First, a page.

MMSE scored between 24-30p fails to detect cerebral perfusion defects and cognitive abnormalities in octogenarian men A. Siennicki-Lantz a,∗ , S. Elmståhl b Division Of Geriatric Medicine, Skåne University Hospital, Lund University, Malmö, Sweden b Geriatrics, Health sciences, Malmö, Sweden

a

Introduction.– Aim.– The sensitivity of Mini-Mental-StateExamination test (MMSE) to detect mild cognitive changes. We tested if MMSE scores 24-30 points, compared to other cognitive tests, are a sensitive tool to detect changes in cerebral blood flow (CBF). Methods.– One hundred and twenty nine non-demented men from a populations-based-cohort were examined at age 68 and 81 with a cognitive battery. At the age 82, CBF was estimated with 99mTc HMPAO SPECT. MMSE was performed only at age 81, and all except one (18p) had MMSE ≥ 24p (mean 28.4 ± 1.7). Results.– At age 81, MMSE-score was not correlated with CBF at any brain region. Instead, results of Block design and Word Pairs tests correlated with CBF in right-frontal, right-parietal, left-parietal, occipital and subcortical areas; Synonyms and Digit Symbol with right-and-left-frontal, -temporal, -parietal, -thalamus, occipital and subcortical areas. Digit Symbol reached highest correlation levels (corrected for education, ranges r = 0.31–0.42, P < 0.0009). These tests were performed 14 years earlier, at age 68, and Digit Symbol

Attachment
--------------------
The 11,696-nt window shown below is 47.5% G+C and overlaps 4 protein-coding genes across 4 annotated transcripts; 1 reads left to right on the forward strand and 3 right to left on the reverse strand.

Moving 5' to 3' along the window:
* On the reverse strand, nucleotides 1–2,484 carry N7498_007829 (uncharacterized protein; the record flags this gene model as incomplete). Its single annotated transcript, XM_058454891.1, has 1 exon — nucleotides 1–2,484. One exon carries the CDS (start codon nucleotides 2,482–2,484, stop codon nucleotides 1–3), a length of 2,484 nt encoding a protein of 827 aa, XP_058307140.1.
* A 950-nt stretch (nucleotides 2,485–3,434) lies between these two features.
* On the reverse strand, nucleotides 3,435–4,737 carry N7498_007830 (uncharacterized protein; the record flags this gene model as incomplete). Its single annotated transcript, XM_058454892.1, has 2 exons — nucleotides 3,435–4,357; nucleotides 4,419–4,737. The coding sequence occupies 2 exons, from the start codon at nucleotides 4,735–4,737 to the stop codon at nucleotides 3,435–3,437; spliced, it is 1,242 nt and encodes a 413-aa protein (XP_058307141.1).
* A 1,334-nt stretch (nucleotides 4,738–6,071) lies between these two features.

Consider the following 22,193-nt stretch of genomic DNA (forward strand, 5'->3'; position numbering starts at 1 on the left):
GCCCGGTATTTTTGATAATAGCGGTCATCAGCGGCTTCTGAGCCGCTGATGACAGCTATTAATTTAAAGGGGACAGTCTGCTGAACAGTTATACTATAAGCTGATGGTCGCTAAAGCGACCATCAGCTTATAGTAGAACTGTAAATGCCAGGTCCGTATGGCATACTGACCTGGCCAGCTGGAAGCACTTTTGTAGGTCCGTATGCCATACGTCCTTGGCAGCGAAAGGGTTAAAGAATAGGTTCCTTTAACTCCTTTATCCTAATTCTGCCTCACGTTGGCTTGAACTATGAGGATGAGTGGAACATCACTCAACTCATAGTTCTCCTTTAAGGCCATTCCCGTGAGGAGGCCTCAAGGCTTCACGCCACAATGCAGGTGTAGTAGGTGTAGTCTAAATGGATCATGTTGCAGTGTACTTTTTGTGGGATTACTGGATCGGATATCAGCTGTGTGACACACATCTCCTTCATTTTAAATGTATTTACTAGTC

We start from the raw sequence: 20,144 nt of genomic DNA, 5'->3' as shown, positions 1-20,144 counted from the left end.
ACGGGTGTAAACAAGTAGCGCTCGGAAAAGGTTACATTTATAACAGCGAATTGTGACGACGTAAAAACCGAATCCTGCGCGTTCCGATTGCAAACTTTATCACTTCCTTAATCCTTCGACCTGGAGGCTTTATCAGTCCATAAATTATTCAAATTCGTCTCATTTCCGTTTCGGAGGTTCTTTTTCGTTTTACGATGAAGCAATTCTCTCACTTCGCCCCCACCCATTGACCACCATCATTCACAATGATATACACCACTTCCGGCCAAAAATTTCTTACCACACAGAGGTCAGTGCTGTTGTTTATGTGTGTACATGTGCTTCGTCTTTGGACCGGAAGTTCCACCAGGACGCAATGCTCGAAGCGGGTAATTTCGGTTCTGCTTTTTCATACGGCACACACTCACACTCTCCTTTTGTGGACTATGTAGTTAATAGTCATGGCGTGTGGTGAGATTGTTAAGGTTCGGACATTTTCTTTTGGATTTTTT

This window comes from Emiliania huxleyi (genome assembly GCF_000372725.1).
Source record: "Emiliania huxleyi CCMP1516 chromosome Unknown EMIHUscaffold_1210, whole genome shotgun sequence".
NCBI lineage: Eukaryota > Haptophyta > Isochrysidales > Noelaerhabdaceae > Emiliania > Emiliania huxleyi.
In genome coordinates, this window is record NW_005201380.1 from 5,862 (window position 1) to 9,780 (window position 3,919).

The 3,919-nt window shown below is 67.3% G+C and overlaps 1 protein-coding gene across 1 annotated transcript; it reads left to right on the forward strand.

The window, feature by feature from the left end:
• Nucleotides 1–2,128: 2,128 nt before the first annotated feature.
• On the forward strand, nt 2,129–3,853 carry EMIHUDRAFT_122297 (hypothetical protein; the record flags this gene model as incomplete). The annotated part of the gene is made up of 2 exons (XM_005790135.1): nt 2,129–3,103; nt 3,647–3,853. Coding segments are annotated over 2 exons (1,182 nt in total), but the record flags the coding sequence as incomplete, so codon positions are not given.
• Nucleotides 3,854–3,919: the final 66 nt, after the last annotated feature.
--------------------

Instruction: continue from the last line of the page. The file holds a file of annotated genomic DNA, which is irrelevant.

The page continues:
S137

test could predict CBF deficits in all brain areas at age 82. All four tests predicted CBF changes in subcortical areas and thalamus. Conclusion.– In elderly men, MMSE test scores ≥ 24p failed to detect CBF changes. Instead, other tests as Digit Symbol, Synonyms, Block Design and Word Pairs correlated with CBF deficits and could even predict those 14 years earlier, despite the normal MMSE. Disclosure.– No significant relationships. http://dx.doi.org/10.1016/j.eurger.2012.07.345 P345

The impact of positive affect on falls efficacy A.M. O’Halloran a,∗ , C. Cunningham b , C. Walsh c , R.A. Kenny a Medical Gerontology, Trinity College Dublin, Dublin, Ireland b Tril Clinic, St. James’s Hospital, Dublin, Ireland c Statistics, Trinity College Dubin, Dublin, Ireland

a